I also remember that Matt became obsessed, as a few of us were, with an MMORPG that existed before that term existed called Graal, which was basically Legend of Zelda in 2d online. Believe it or not, this proprietary game partly led me to become obsessed with the idea of free software as it was completely scriptable, and for a time, anyone could run their own server which meant that anyone could build their own universe. Then they took the ability to run your own server away and I became angry and... hm, that's a topic for another blogpost. The real point is, after a good number of us stopped playing, Matt continued playing the game, caught up in that online social world. We used to antagonize him about it, and then he asserted that he stopped playing the game altogether. Later, Miles and Jay would sneak across the side of his house and take a photo of him playing the game. He was furious. But eventually he came to laugh about it, as we all did. Filed into another memory of fondness in the Milwaukee crew. And there was something about that game that seemed to reflect something interesting about Matt, maybe about all of us. The promise that you could build your own universe, and the ability to escape into another one that wasn't as painful as your own. Matt became an administrator on the server. One day Matt had shown me that he had built an entire trading card minigame inside the game itself that had a bit of a following, even a fansite. He had never programmed anything else in his life. He just did it. I don't remember Matt ever doing anything else like that before.
I could go on into infinity listing off fond memories, and I'm a bit tempted to, but I think maybe I shouldn't. But here are a few of the ones I remember the most fondly:
- Creating cardboard robot suits and beating each other with plastic bats to the confusion of our neighbors.
- Hanging out at The Node, a coffee shop for nerds we all loved (until sadly they shut it down) and playing Risk. One day after a particularly serious defeat, I "whoop-de-doop-de-doop"'ed Matt while doing a dance. Nobody else in the coffee shop knew what I was doing or why I was making a fool of myself. But we all understood.
- Driving around and talking about our relationships, or sometimes lack thereof. Cheering each other up as friends, dropping by to say hello.
- Jay and Miles stopping by to order the most complex sandwich they could order at the sandwich shop Matt was working at.
- Matt's wonderfully strange vocal intonation somehow becoming a manner of speaking that everyone in the crew adopted.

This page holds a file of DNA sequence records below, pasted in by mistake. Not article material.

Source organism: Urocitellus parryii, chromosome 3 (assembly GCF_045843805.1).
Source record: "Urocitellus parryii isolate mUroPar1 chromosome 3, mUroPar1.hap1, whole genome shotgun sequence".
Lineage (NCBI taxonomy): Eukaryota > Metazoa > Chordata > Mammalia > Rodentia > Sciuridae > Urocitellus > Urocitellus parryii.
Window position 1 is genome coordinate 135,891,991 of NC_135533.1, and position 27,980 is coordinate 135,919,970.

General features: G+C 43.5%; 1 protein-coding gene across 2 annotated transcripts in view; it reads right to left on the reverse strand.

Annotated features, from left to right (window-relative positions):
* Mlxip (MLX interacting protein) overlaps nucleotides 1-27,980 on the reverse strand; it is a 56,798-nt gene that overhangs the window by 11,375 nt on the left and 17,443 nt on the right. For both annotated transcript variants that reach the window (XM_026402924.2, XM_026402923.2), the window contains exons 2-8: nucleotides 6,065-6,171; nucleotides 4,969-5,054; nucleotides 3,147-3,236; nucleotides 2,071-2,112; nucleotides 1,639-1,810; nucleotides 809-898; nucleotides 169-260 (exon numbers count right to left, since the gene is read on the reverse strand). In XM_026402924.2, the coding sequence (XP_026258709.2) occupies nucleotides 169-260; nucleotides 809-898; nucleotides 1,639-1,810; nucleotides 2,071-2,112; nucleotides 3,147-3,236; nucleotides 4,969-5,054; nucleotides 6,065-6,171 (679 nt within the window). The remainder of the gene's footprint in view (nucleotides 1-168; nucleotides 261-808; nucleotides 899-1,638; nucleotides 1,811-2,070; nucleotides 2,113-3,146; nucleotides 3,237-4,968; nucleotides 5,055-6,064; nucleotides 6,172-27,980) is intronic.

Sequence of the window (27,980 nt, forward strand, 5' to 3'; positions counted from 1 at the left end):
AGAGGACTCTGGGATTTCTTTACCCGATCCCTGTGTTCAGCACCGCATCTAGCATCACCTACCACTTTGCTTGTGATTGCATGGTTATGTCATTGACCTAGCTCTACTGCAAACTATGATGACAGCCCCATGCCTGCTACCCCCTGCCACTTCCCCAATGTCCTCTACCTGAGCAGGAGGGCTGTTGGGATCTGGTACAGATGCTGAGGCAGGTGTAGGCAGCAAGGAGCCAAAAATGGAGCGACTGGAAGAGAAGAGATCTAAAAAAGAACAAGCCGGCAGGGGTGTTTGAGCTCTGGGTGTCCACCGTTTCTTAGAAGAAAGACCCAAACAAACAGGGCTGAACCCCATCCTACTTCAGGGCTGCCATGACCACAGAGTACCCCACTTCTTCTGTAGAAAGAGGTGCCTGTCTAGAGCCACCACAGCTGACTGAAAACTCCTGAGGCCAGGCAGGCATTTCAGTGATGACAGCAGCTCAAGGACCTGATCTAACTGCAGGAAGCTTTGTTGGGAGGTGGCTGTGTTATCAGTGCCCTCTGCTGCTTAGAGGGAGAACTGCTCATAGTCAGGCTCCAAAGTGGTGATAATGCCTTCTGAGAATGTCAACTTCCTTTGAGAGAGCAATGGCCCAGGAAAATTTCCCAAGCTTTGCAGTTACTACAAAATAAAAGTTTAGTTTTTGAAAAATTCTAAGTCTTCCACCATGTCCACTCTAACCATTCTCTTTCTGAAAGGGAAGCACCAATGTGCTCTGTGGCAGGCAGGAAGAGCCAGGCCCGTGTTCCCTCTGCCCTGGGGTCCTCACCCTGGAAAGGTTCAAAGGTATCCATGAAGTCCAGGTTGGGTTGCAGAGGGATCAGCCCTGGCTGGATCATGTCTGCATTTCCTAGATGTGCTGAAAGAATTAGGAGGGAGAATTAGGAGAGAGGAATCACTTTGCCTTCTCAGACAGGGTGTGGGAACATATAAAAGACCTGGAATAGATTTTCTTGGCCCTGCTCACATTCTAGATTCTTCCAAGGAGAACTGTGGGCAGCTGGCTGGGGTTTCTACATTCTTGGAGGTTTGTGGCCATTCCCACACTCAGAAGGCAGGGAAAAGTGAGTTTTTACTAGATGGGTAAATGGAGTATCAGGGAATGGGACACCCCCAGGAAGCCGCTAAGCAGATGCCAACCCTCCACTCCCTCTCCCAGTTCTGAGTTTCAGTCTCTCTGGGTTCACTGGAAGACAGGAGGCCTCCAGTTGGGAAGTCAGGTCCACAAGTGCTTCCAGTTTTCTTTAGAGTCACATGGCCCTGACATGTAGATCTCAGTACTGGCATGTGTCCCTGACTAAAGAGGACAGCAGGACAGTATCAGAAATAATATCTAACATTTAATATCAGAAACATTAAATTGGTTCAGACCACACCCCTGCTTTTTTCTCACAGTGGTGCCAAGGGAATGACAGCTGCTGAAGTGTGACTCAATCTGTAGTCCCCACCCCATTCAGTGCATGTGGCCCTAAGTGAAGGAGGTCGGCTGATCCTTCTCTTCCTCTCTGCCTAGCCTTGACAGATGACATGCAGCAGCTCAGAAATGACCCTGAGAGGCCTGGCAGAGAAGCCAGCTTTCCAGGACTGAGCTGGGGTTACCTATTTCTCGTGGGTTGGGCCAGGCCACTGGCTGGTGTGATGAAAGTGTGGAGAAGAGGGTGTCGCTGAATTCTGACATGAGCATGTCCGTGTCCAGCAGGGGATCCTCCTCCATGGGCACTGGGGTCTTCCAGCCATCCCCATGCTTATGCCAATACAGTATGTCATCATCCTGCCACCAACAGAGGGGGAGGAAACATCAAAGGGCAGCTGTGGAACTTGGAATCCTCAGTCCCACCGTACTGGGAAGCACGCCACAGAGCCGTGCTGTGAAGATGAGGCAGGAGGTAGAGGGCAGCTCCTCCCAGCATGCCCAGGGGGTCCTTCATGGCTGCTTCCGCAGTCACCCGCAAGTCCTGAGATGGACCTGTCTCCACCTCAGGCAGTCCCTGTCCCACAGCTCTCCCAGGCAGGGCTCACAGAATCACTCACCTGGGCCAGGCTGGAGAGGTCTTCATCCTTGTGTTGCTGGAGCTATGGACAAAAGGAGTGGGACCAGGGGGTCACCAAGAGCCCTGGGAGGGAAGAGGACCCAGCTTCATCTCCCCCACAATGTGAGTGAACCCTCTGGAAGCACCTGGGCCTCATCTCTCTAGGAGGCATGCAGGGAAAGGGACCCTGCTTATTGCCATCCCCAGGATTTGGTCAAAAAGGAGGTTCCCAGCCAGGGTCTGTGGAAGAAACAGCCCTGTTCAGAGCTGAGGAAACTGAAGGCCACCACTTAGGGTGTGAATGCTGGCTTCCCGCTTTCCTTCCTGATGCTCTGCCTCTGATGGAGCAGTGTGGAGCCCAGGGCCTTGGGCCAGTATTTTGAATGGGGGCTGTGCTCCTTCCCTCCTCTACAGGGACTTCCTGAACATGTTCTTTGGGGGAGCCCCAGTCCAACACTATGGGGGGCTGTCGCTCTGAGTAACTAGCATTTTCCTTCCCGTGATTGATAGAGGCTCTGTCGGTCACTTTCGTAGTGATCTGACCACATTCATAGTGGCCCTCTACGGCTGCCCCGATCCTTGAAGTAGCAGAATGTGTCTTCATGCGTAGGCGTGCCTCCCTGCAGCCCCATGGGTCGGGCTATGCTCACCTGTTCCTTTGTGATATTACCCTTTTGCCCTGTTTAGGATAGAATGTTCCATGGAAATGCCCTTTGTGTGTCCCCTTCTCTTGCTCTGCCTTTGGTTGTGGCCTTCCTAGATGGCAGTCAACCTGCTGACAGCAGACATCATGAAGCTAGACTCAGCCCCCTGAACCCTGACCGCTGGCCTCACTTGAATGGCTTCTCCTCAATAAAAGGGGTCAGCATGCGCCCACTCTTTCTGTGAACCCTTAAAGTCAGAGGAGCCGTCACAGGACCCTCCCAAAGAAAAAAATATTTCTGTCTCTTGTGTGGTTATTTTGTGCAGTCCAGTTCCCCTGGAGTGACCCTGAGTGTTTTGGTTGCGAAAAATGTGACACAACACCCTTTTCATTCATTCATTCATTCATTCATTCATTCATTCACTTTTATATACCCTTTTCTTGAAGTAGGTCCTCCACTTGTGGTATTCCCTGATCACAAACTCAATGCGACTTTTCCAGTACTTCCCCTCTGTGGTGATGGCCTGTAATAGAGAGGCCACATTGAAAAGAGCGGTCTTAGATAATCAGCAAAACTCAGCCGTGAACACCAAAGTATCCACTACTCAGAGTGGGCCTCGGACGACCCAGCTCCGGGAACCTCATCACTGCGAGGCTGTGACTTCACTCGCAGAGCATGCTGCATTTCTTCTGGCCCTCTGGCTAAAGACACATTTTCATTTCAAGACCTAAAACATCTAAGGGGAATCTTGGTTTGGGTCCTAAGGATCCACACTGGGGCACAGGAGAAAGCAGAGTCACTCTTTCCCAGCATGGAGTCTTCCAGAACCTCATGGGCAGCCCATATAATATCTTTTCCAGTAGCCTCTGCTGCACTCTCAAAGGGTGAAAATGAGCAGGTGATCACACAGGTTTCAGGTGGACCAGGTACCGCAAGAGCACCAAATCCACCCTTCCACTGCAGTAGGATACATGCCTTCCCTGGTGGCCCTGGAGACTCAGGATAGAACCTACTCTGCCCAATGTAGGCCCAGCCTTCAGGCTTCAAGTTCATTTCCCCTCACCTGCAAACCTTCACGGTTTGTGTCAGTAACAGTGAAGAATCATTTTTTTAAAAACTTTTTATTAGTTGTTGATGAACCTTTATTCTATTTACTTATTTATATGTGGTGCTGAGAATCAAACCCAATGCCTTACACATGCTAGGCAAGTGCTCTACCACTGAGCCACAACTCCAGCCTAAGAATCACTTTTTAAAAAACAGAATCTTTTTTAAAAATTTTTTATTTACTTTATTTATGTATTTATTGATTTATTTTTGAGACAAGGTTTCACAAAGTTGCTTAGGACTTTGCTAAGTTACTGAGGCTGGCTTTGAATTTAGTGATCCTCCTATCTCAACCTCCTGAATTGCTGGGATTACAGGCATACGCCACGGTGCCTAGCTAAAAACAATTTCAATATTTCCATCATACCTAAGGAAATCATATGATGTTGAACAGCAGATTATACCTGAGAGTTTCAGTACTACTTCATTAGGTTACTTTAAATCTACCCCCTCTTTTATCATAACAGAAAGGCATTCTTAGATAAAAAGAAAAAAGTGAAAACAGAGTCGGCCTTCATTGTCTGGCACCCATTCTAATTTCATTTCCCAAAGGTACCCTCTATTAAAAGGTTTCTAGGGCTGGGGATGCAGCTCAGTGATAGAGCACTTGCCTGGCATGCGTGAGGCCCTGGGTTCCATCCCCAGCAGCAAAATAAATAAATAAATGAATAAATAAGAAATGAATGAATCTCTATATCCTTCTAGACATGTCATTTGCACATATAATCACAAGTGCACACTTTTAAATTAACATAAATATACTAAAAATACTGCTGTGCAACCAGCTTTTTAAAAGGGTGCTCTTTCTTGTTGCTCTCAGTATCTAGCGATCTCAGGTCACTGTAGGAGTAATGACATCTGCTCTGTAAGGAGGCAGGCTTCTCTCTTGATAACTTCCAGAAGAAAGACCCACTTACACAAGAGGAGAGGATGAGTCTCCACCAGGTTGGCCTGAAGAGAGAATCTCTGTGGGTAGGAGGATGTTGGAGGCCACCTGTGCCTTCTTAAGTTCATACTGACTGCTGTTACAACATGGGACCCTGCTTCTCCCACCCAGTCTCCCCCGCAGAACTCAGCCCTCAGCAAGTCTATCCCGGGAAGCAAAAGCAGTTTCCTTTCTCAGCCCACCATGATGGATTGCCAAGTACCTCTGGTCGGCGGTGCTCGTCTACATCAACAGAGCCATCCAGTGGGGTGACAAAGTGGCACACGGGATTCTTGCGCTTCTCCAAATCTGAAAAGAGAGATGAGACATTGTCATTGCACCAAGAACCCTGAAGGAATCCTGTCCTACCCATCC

- Various shenanigans at Kradwell.
- Matt's bizarre obsession with the Pope, Battle Pope, and BatPope.
- After I had moved away out to Barat College, Matt, Miles and Jay driving all the way down to my dorm completely unannounced, picking me up and making me come along with them on some adventure. At the time, I acted like it was an inconvenience even though I truly appreciated it. And of course I really appreciate the memory now.
- Hanging out on our private web forum which was entirely full of inside jokes and shenanigans. "Nice" and "Shut up Wesley" being inside jokes that were tossed everywhere on there.
- As members of the group began to disperse, doing various get-togethers in Milwaukee or Appleton nonetheless. Beating each other senseless with styrofoam pool noodles even though that doesn't make any sense because we're supposed to be adults here.
- My bachelor party, which was also a LAN party. We were hoping it wouldn't be one of the last time we ever got to do one of these types of things again, but knew that it probably was.
- Matt being one of the ushers at my wedding, with Jay as my man of honor, Miles as one of the groomsmen (the others were siblings). Several other members of the Milwaukee crew (Claire, Dani, Fatch (Jon), Corinna, Jeni... and I am probably missing a couple others) weren't in the wedding party but were in the audience.
I think, more than anything, I am sad that in all of our get togethers there just won't be a Matt anymore to recollect with. There will just be an empty seat and a memory of Matt. It seemed like it would last forever, be a constant in my life, and yet now it will never be the same.
A couple weeks ago I was going stir crazy from living in DeKalb. Those of you who know me personally know that DeKalb is not exactly my favorite place to be, but we're here because of Morgan's grad school program which I am supportive of (and we can do because I have the good fortune of working remotely as a programmer). I decided to go to Milwaukee to visit friends and family for Thanksgiving and even take a few days off to work on some of my own projects. Right before I left the car broke down... but we decided that it was important enough to blow the money on a rental car so I could get out of town.